Yuval Steinitz, now a Likud MK but then a key activist in Peace Now, was wounded by the grenade. He is not opposed to Avrushmi's release after he has served two-thirds of his prison term.

"The parole board should not judge the severity of the event itself," he says. "If the accepted thing is to reduce a prisoner's term by a third, then he should be released as well, irrespective of what the authorities think about the seriousness of the offense or the lesson the public will glean from it. If I have any complaints, they are aimed at the court and at the president who commuted his sentence."

Avrushmi has paid his debt to society, says Janet Aviad, one of the founders of Peace Now, who was standing next to Grunzweig when he was killed. "Avrushmi is contrite, he paid the price and there is no need for more revenge," Aviad asserts.

The organizer of the 1983 demonstration, Naftali Raz, says that if the law stipulates the possibility of an early release, then that is what must be done. Another voice in the same vein is that of Prof. Amiram Goldbloom, who marched alongside Grunzweig in the demonstration. He has no problem with Avrushmi, he says, "but rather with those who incited him and sent him - Ariel Sharon and Tzachi Hanegbi [the present environment minister]. Avrushmi was only a tool and not the person to whom I would attribute that whole terror attack. Sharon, who is now blaming the terrorist attacks on those who dispatch the bombers, will certainly be able to understand that the guilty party is not Avrushmi but himself, for inciting."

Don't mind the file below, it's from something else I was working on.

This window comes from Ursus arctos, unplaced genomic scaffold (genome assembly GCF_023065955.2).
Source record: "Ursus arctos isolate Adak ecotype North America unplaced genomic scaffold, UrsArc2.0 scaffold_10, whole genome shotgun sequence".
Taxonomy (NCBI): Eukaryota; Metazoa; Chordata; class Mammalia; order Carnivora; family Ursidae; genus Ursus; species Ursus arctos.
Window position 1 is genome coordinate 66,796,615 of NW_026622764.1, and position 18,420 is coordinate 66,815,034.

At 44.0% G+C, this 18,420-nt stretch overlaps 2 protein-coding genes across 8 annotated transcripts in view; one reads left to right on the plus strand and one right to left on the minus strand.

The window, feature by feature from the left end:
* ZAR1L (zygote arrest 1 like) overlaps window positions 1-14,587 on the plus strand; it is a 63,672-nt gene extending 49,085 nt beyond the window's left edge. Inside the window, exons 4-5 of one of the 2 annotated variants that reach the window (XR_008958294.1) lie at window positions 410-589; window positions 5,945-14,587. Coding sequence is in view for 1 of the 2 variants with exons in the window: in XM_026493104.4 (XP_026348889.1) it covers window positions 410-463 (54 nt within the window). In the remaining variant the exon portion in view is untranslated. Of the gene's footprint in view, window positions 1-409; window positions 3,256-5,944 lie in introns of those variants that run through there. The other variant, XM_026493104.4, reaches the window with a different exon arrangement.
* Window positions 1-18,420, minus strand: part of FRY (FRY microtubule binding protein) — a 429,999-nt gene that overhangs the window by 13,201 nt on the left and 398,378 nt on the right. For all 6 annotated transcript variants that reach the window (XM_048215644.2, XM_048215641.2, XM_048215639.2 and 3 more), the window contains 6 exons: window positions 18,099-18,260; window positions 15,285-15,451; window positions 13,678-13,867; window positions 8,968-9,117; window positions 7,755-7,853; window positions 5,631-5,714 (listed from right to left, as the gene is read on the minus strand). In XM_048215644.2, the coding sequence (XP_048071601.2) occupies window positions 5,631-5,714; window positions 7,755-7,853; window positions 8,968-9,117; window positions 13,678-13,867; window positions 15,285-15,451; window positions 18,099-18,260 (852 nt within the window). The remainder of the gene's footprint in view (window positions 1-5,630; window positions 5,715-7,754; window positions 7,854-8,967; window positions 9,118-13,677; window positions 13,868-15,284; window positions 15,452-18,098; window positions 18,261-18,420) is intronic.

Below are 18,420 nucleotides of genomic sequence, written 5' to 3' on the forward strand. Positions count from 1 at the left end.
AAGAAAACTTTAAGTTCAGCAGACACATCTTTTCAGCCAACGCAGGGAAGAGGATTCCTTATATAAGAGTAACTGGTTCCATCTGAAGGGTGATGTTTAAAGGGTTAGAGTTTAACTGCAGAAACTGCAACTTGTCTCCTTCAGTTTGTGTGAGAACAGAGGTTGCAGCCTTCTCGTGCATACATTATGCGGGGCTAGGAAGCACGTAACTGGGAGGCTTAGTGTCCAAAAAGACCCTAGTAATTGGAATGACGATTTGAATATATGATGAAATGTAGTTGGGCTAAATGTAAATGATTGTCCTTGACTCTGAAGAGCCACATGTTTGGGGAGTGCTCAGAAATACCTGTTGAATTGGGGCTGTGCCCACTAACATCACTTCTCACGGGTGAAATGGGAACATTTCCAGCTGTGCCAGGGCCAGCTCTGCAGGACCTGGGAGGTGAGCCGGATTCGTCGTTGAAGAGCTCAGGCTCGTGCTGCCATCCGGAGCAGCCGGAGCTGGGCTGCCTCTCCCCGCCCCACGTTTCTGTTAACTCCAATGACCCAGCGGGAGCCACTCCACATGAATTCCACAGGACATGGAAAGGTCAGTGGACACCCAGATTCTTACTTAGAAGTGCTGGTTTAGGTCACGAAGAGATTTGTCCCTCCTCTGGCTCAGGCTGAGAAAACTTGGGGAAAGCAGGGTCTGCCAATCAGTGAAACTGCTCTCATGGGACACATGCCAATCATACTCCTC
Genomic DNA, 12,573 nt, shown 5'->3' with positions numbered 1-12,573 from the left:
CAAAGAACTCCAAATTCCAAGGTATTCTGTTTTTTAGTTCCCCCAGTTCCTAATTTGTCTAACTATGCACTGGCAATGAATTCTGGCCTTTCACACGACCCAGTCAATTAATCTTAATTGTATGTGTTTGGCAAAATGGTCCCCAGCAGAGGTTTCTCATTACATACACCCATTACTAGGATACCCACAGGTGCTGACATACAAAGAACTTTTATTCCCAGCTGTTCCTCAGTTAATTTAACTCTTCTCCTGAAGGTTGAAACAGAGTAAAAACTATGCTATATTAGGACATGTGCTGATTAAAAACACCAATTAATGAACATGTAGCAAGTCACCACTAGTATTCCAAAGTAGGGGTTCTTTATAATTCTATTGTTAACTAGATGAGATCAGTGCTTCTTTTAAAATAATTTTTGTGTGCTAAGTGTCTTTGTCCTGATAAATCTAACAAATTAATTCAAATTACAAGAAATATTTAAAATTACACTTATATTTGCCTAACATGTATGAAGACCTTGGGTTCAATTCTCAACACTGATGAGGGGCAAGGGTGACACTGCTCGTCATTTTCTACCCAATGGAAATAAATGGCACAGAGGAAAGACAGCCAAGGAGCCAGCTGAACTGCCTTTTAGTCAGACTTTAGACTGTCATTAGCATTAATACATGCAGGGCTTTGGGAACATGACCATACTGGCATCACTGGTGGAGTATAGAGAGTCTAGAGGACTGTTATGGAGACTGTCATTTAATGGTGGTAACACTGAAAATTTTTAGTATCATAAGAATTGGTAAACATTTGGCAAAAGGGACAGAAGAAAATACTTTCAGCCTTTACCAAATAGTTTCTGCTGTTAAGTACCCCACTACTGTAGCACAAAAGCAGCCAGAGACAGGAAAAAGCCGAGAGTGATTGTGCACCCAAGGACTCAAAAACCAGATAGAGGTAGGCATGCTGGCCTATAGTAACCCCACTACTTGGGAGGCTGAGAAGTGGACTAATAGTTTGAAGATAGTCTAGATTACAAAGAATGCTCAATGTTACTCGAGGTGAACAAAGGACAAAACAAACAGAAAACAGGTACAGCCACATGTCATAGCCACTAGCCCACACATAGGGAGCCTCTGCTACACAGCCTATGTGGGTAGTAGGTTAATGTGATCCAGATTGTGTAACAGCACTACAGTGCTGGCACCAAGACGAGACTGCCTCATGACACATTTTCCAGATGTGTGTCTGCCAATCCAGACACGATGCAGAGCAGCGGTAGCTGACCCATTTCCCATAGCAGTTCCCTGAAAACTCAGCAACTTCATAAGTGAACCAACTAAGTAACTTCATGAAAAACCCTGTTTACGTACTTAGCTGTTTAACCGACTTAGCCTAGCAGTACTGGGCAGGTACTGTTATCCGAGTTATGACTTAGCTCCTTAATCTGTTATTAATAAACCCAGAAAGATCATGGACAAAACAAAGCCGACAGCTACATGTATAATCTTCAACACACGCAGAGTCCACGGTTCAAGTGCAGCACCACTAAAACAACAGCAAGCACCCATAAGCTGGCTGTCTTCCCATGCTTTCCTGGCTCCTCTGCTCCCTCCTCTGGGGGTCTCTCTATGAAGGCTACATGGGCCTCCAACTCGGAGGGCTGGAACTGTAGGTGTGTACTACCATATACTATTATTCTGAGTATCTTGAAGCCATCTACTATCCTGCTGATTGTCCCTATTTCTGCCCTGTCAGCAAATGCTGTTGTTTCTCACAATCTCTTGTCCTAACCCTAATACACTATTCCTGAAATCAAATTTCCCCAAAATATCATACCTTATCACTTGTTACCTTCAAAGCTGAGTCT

"Avrushmi's case reflects the hypocrisy of the system," says Avraham Burg. "The members of the Jewish terrorist underground did not express contrition and yet were pardoned, while Avrushmi was truly contrite. Avrushmi was not an ideological killer, he was incited. I would not have freed the members of the Jewish underground, but Avrushmi deserves to have his sentence reduced by a third, like any other prisoner. The justice system is not only revenge for the individual, it is a lesson for the many, and the lesson here must be one of equality."